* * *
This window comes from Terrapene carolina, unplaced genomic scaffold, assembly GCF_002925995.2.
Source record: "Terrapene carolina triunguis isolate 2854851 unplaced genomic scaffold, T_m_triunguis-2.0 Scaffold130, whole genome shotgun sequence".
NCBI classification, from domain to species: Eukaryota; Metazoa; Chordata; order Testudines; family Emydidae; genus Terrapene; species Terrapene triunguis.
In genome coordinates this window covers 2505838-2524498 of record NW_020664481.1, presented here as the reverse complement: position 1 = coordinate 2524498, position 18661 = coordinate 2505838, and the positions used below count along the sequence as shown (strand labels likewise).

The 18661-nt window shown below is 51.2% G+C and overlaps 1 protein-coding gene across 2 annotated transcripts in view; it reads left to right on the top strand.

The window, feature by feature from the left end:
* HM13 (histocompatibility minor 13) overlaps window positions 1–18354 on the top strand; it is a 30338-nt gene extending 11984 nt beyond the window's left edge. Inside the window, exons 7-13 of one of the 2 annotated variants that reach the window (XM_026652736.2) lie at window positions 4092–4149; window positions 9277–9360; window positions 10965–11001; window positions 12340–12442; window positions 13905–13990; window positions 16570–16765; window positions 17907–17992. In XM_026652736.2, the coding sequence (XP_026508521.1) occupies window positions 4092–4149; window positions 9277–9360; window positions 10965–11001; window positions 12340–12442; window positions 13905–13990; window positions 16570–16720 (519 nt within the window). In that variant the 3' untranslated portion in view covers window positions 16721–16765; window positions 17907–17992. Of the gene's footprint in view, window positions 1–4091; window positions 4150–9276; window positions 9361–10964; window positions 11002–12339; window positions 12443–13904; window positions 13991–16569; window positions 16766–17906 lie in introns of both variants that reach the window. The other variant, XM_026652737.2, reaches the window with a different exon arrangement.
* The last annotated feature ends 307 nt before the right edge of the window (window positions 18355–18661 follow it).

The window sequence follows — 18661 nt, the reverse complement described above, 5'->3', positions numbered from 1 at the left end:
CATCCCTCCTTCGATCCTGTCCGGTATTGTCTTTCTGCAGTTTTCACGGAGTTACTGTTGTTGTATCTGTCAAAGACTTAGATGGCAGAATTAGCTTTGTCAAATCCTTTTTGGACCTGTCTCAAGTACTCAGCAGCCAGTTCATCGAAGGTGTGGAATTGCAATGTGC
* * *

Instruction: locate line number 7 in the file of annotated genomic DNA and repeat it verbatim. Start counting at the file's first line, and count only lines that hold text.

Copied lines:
* HM13 (histocompatibility minor 13) overlaps window positions 1–18354 on the top strand; it is a 30338-nt gene extending 11984 nt beyond the window's left edge. Inside the window, exons 7-13 of one of the 2 annotated variants that reach the window (XM_026652736.2) lie at window positions 4092–4149; window positions 9277–9360; window positions 10965–11001; window positions 12340–12442; window positions 13905–13990; window positions 16570–16765; window positions 17907–17992. In XM_026652736.2, the coding sequence (XP_026508521.1) occupies window positions 4092–4149; window positions 9277–9360; window positions 10965–11001; window positions 12340–12442; window positions 13905–13990; window positions 16570–16720 (519 nt within the window). In that variant the 3' untranslated portion in view covers window positions 16721–16765; window positions 17907–17992. Of the gene's footprint in view, window positions 1–4091; window positions 4150–9276; window positions 9361–10964; window positions 11002–12339; window positions 12443–13904; window positions 13991–16569; window positions 16766–17906 lie in introns of both variants that reach the window. The other variant, XM_026652737.2, reaches the window with a different exon arrangement.